3 problems with refis - and what you can do
You may want to lock in a low interest rate with a new mortgage, but getting one will take the right moves.
(Money Magazine) -- When my husband and I took out a mortgage a few years ago, our mortgage broker assured us that no matter which product we chose, we didn't have to worry.
If we decided we didn't like the loan in a few years, we could simply swap it for a new one. Nowadays a lot of borrowers with adjustable-rate and interest-only loans are facing rate resets and would love to swap out of trouble.
But despite low interest rates and plenty of competition among lenders, would-be refinancers are finding it anything but easy to get new loans.
Problem: Hidden charges
No doubt closing costs won't be a surprise if you already have a mortgage; fees for application, credit check, title policy, flood certification (if necessary) and the bank attorney can easily exceed $2,000.
Overall, mortgage origination fees average 1.7% of the loan balance, with third-party fees adding another 1.1%, according to the Department of Housing and Urban Development.
But watch out for this zinger: the prepayment penalty. Many people who took out loans in the past few years are on the hook for anywhere from 1% to 3% of the loan value when they refinance, says Bob Moulton, president of Americana Mortgage Group in Manhasset, N.Y.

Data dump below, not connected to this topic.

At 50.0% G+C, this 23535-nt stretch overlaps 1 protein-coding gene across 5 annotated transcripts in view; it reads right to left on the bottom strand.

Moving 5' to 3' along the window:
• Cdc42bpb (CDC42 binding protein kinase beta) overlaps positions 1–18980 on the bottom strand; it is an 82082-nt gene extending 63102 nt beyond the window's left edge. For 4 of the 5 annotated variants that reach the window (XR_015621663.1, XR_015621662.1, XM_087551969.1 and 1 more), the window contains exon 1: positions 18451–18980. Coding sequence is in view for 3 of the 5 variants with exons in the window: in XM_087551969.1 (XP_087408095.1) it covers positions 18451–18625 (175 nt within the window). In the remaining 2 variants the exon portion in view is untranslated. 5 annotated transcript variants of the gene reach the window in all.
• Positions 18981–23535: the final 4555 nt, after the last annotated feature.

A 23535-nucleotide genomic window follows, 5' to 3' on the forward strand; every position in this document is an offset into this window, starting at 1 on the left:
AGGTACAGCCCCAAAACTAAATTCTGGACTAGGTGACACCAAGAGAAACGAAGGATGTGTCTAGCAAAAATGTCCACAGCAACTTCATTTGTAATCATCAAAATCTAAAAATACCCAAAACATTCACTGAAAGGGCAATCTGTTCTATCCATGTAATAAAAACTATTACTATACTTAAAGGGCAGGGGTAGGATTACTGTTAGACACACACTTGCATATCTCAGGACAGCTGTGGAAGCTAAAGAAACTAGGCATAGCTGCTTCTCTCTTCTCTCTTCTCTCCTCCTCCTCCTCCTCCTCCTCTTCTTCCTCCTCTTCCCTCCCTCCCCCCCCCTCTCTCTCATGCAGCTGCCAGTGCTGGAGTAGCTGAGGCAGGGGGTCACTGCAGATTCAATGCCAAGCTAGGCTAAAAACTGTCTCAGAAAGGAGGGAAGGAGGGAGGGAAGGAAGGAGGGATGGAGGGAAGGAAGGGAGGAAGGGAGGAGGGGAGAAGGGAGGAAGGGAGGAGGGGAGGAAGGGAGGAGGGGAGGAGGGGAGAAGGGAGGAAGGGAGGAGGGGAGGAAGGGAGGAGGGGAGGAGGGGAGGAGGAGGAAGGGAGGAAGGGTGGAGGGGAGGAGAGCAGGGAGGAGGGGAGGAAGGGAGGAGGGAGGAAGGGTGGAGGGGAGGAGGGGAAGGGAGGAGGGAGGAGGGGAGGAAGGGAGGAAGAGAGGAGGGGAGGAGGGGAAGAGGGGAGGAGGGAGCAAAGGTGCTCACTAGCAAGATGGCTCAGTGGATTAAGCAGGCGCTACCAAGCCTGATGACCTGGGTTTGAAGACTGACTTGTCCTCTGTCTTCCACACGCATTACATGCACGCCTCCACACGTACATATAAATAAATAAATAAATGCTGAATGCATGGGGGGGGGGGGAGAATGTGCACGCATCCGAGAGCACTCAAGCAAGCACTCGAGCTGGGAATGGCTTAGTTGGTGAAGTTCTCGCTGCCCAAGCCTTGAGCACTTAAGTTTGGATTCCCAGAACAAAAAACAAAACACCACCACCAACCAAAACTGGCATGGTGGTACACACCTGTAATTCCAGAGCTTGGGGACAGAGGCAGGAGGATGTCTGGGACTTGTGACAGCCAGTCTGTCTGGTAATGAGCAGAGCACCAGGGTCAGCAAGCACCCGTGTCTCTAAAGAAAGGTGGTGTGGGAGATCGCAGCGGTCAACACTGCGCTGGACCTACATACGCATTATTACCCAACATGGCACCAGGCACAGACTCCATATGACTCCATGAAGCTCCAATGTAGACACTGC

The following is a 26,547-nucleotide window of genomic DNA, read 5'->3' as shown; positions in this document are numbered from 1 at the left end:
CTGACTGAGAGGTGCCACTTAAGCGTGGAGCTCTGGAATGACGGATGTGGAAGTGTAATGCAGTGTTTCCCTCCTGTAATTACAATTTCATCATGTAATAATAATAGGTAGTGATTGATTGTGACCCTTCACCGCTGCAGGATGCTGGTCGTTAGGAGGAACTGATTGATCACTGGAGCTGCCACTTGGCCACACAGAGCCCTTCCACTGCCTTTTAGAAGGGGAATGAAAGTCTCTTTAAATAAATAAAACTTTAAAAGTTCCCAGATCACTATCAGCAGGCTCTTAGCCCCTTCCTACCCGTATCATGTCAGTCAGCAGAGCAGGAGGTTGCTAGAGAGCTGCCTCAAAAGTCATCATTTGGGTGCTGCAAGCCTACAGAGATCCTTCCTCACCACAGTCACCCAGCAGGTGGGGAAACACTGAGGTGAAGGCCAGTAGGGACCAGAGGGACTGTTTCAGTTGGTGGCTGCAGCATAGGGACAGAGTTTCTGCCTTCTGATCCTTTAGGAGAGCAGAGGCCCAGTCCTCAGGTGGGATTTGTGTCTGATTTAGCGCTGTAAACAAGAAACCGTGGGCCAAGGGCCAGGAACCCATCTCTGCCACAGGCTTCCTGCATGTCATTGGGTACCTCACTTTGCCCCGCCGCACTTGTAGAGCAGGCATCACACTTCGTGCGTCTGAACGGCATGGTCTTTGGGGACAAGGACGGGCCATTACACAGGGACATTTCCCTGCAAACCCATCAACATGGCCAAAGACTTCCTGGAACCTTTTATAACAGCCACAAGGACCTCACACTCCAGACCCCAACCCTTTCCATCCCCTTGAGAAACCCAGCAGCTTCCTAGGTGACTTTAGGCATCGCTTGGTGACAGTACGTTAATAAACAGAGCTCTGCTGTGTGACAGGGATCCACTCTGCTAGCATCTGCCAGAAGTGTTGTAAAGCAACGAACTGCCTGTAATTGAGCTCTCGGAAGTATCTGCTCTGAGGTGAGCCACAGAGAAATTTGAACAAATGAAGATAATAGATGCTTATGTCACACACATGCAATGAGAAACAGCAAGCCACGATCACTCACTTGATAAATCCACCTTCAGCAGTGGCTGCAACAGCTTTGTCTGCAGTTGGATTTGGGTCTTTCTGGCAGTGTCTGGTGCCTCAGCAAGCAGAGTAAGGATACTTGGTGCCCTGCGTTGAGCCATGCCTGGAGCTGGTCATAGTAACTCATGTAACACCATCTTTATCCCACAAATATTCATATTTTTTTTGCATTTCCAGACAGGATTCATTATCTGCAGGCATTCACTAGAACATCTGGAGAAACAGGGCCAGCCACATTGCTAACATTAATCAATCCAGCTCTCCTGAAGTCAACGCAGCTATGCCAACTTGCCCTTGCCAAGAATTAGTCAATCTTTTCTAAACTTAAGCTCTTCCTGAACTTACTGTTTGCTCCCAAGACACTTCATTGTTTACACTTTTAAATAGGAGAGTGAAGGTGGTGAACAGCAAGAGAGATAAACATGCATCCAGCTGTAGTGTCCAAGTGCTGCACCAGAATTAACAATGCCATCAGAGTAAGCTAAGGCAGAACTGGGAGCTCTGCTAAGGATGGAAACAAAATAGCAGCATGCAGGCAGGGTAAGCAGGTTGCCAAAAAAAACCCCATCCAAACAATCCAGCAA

The penalty may phase out gradually, from 3% in the first year to 2% in the second and 1% in the third.
What to do: Total up all the fees for a new loan, and you can see how the bill might wipe out the savings you get from a lower rate. Use the refinancing calculator at bankrate.com to determine if you'll come out ahead.
If you won't, you may have to wait a year or two for your prepayment penalty to expire. ("Feds look to rein in 'liar loans'")
Another check is to look at the APR, or annual percentage rate, when you shop. This is the effective interest rate you'll pay on your loan, rolling in one-time fees, and it's the critical number for comparing mortgage offers.
Problem: Shrinking equity
With every refinancing comes a new appraisal. If you live in a market where home prices are off sharply, you may find that your house appraises for less than you expected. Worse, you could find yourself owing more than your house is worth. (Latest home prices)
What to do: John Bredemeyer, an appraiser and spokesman for the Appraisal Institute, suggests inspecting the bank's appraisal carefully. Does it correctly describe your property?
Remember, some appraisers conduct inspections from the street, making it hard for them to see upgrades like a new kitchen or finished basement that have raised the value of your home.
Problem: Steeper rates
Lenders, now trying to steer clear of losses after a wave of subprime loan defaults, have tightened credit standards for all borrowers.
Plus, notes mortgage broker Melissa Cohn of Manhattan Mortgage Co., banks have tacked on another eighth to a quarter of a percent to already rising mortgage rates to cover their risks.
What to do: Find out what rate you qualify for before you apply for a loan. First buy your credit score from all three major bureaus for $15.95 at myfico.com. Then use the tool on the home page labeled "The higher your FICO score, the lower your payments" to see what rate someone with your credit score would likely pay and what your monthly payment would be.
If the number is high, make sure your credit report doesn't contain errors that are dragging down your score. Chipping away at your credit-card debts will also help you refinance profitably.